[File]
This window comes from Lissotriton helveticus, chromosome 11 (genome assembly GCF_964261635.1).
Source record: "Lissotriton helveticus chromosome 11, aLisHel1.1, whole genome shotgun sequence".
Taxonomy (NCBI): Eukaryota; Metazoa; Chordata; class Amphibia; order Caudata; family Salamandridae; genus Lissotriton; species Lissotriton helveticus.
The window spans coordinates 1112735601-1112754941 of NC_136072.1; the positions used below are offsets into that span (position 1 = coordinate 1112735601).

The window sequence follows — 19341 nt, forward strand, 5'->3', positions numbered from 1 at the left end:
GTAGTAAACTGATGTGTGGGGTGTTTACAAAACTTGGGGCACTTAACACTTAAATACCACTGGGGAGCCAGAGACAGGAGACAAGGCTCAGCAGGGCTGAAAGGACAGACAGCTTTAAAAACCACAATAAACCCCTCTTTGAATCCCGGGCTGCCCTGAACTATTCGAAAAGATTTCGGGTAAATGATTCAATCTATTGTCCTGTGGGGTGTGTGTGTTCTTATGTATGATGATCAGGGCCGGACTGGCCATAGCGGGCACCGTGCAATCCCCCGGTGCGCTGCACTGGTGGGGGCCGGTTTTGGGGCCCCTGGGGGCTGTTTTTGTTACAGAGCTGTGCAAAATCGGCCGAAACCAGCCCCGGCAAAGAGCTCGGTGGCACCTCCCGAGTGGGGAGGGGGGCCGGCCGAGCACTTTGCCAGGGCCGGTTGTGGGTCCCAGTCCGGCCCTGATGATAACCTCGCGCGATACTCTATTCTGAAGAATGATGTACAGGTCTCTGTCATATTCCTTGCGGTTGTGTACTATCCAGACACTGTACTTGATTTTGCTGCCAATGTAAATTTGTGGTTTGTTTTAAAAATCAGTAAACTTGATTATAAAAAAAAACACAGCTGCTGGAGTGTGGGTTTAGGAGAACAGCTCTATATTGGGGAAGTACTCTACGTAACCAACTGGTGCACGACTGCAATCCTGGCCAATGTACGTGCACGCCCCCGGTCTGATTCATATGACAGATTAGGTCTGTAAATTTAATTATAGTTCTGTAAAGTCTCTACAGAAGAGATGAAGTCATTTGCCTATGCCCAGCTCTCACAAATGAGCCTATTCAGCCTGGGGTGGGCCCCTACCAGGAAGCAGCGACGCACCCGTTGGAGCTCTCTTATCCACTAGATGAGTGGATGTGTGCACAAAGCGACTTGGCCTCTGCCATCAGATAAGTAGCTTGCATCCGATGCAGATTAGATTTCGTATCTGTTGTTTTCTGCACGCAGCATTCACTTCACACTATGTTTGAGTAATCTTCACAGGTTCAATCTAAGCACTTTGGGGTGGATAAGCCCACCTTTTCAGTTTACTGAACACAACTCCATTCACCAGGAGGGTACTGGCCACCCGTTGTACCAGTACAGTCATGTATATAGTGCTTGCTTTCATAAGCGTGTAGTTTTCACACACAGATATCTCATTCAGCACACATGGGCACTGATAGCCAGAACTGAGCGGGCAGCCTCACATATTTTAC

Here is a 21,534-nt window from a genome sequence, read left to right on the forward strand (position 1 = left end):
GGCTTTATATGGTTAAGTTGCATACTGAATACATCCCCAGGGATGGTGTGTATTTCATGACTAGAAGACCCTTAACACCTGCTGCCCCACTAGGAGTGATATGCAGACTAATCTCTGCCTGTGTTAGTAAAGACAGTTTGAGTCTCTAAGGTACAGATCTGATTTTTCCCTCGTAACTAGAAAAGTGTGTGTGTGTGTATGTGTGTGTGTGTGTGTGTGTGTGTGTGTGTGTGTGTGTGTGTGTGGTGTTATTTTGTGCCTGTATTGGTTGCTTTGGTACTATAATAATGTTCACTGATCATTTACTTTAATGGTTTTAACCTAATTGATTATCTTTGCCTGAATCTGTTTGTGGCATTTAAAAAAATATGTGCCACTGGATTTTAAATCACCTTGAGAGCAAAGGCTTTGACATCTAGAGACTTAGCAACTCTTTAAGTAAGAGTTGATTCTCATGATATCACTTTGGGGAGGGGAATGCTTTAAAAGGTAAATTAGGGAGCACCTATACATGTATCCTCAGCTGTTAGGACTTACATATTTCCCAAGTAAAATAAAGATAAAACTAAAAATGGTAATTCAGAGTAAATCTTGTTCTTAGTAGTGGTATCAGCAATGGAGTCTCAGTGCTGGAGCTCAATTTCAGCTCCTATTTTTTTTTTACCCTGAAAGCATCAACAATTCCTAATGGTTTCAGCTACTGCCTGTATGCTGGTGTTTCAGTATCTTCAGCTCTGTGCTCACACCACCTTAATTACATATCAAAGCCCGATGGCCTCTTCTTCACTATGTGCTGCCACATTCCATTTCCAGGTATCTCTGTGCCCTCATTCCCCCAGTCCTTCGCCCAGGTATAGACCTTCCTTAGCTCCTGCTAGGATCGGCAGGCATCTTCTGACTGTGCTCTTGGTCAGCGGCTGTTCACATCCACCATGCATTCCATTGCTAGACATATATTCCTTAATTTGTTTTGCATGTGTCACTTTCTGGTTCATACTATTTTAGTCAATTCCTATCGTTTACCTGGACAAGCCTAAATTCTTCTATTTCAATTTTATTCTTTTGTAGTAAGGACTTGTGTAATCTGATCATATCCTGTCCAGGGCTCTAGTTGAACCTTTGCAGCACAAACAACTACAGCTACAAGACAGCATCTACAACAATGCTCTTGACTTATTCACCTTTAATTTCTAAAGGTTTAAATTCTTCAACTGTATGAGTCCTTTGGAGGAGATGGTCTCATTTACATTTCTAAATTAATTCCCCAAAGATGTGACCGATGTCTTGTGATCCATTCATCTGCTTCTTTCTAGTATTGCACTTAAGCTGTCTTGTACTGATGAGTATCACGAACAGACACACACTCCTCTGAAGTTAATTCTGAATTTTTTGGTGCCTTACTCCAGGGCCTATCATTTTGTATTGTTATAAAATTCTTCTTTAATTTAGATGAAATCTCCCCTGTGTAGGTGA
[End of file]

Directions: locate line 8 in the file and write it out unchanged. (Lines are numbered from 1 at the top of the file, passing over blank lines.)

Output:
GGCTTTATATGGTTAAGTTGCATACTGAATACATCCCCAGGGATGGTGTGTATTTCATGACTAGAAGACCCTTAACACCTGCTGCCCCACTAGGAGTGATATGCAGACTAATCTCTGCCTGTGTTAGTAAAGACAGTTTGAGTCTCTAAGGTACAGATCTGATTTTTCCCTCGTAACTAGAAAAGTGTGTGTGTGTGTATGTGTGTGTGTGTGTGTGTGTGTGTGTGTGTGTGTGTGTGTGTGTGGTGTTATTTTGTGCCTGTATTGGTTGCTTTGGTACTATAATAATGTTCACTGATCATTTACTTTAATGGTTTTAACCTAATTGATTATCTTTGCCTGAATCTGTTTGTGGCATTTAAAAAAATATGTGCCACTGGATTTTAAATCACCTTGAGAGCAAAGGCTTTGACATCTAGAGACTTAGCAACTCTTTAAGTAAGAGTTGATTCTCATGATATCACTTTGGGGAGGGGAATGCTTTAAAAGGTAAATTAGGGAGCACCTATACATGTATCCTCAGCTGTTAGGACTTACATATTTCCCAAGTAAAATAAAGATAAAACTAAAAATGGTAATTCAGAGTAAATCTTGTTCTTAGTAGTGGTATCAGCAATGGAGTCTCAGTGCTGGAGCTCAATTTCAGCTCCTATTTTTTTTTTACCCTGAAAGCATCAACAATTCCTAATGGTTTCAGCTACTGCCTGTATGCTGGTGTTTCAGTATCTTCAGCTCTGTGCTCACACCACCTTAATTACATATCAAAGCCCGATGGCCTCTTCTTCACTATGTGCTGCCACATTCCATTTCCAGGTATCTCTGTGCCCTCATTCCCCCAGTCCTTCGCCCAGGTATAGACCTTCCTTAGCTCCTGCTAGGATCGGCAGGCATCTTCTGACTGTGCTCTTGGTCAGCGGCTGTTCACATCCACCATGCATTCCATTGCTAGACATATATTCCTTAATTTGTTTTGCATGTGTCACTTTCTGGTTCATACTATTTTAGTCAATTCCTATCGTTTACCTGGACAAGCCTAAATTCTTCTATTTCAATTTTATTCTTTTGTAGTAAGGACTTGTGTAATCTGATCATATCCTGTCCAGGGCTCTAGTTGAACCTTTGCAGCACAAACAACTACAGCTACAAGACAGCATCTACAACAATGCTCTTGACTTATTCACCTTTAATTTCTAAAGGTTTAAATTCTTCAACTGTATGAGTCCTTTGGAGGAGATGGTCTCATTTACATTTCTAAATTAATTCCCCAAAGATGTGACCGATGTCTTGTGATCCATTCATCTGCTTCTTTCTAGTATTGCACTTAAGCTGTCTTGTACTGATGAGTATCACGAACAGACACACACTCCTCTGAAGTTAATTCTGAATTTTTTGGTGCCTTACTCCAGGGCCTATCATTTTGTATTGTTATAAAATTCTTCTTTAATTTAGATGAAATCTCCCCTGTGTAGGTGA